Demand for housing, especially new residential developments, from Chinese investors remains strong, despite Beijing’s stronger capital controls, and new levies imposed on foreign property buyers in Australia. The strong demand is likely to fuel continued house price growth in Sydney and Melbourne, according to new analysis by Credit Suisse.
“We calculate foreign buyers are acquiring the equivalent of 25% of new housing supply in NSW, 17% in Victoria and 8% in Queensland. Almost all of this is from China,” said Hasan Tevfik and Peter Liu, analysts at Credit Suisse
The latest figures are based on state tax revenue data obtained by Tevfik and Liu in March under a Freedom of Information request.
Updated to June, the figures show that foreign buyers are snapping up Australian property at an annualised rate of $10bn each year across New South Wales, Victoria, and Queensland.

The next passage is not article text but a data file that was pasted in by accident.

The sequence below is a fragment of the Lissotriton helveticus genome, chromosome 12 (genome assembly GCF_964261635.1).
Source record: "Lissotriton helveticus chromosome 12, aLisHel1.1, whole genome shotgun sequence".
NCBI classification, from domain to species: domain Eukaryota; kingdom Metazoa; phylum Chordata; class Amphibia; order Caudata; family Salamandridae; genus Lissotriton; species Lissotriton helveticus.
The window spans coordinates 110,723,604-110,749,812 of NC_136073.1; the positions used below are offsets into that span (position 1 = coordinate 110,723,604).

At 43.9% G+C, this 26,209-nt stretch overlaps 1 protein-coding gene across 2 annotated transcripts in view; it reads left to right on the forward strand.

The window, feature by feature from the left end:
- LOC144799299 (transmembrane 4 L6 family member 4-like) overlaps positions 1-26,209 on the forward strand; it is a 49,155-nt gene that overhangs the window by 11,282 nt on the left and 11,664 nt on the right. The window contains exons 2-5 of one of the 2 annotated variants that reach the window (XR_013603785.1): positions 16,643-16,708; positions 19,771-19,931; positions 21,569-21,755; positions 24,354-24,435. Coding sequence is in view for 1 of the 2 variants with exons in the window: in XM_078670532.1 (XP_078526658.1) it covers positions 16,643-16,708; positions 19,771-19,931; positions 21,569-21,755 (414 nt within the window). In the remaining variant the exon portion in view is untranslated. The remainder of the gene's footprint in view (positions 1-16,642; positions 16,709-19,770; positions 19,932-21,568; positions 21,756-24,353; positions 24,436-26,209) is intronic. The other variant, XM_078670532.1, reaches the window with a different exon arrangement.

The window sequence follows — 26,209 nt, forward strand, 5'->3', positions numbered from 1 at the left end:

Nearly a third of new housing stock being built in NSW is being bought by foreigners – a situation that is further complicated by Sydney’s growing housing shortage.
“In December 2016, the Chinese authorities introduced new and stronger capital controls to slow money flowing out of the middle kingdom,” Tevfik and Liu said. “Our tax receipt data help measure how effective these controls have been — and it seems they haven’t been. In NSW, where we have three complete (and reliable) quarters of tax receipt data, we can see foreign demand for property has so far hovered around $1.4 to $1.6bn per quarter.”
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